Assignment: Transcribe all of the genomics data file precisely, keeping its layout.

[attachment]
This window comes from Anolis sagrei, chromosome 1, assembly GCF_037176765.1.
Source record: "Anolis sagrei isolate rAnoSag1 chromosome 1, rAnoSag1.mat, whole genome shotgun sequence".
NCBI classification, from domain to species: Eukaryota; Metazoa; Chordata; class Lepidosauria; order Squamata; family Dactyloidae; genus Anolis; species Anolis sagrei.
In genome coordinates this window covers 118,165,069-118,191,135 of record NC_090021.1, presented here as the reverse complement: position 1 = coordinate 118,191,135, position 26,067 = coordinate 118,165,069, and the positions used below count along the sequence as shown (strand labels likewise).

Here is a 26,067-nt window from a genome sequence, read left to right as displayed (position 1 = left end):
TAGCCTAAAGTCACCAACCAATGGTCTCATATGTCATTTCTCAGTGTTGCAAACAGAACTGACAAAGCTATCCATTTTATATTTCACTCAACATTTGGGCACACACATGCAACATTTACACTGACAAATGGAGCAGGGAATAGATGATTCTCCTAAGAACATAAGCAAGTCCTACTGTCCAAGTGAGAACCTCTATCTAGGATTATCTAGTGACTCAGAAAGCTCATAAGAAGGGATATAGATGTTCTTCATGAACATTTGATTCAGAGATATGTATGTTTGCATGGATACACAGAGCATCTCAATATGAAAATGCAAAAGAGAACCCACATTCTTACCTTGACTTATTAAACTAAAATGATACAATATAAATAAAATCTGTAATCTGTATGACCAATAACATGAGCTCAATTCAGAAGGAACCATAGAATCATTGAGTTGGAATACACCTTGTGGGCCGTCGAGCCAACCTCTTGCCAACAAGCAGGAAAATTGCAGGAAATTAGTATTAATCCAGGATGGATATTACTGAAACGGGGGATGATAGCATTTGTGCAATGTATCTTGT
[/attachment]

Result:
This window comes from Anolis sagrei, chromosome 1, assembly GCF_037176765.1.
Source record: "Anolis sagrei isolate rAnoSag1 chromosome 1, rAnoSag1.mat, whole genome shotgun sequence".
NCBI classification, from domain to species: Eukaryota; Metazoa; Chordata; class Lepidosauria; order Squamata; family Dactyloidae; genus Anolis; species Anolis sagrei.
In genome coordinates this window covers 118,165,069-118,191,135 of record NC_090021.1, presented here as the reverse complement: position 1 = coordinate 118,191,135, position 26,067 = coordinate 118,165,069, and the positions used below count along the sequence as shown (strand labels likewise).

Here is a 26,067-nt window from a genome sequence, read left to right as displayed (position 1 = left end):
TAGCCTAAAGTCACCAACCAATGGTCTCATATGTCATTTCTCAGTGTTGCAAACAGAACTGACAAAGCTATCCATTTTATATTTCACTCAACATTTGGGCACACACATGCAACATTTACACTGACAAATGGAGCAGGGAATAGATGATTCTCCTAAGAACATAAGCAAGTCCTACTGTCCAAGTGAGAACCTCTATCTAGGATTATCTAGTGACTCAGAAAGCTCATAAGAAGGGATATAGATGTTCTTCATGAACATTTGATTCAGAGATATGTATGTTTGCATGGATACACAGAGCATCTCAATATGAAAATGCAAAAGAGAACCCACATTCTTACCTTGACTTATTAAACTAAAATGATACAATATAAATAAAATCTGTAATCTGTATGACCAATAACATGAGCTCAATTCAGAAGGAACCATAGAATCATTGAGTTGGAATACACCTTGTGGGCCGTCGAGCCAACCTCTTGCCAACAAGCAGGAAAATTGCAGGAAATTAGTATTAATCCAGGATGGATATTACTGAAACGGGGGATGATAGCATTTGTGCAATGTATCTTGT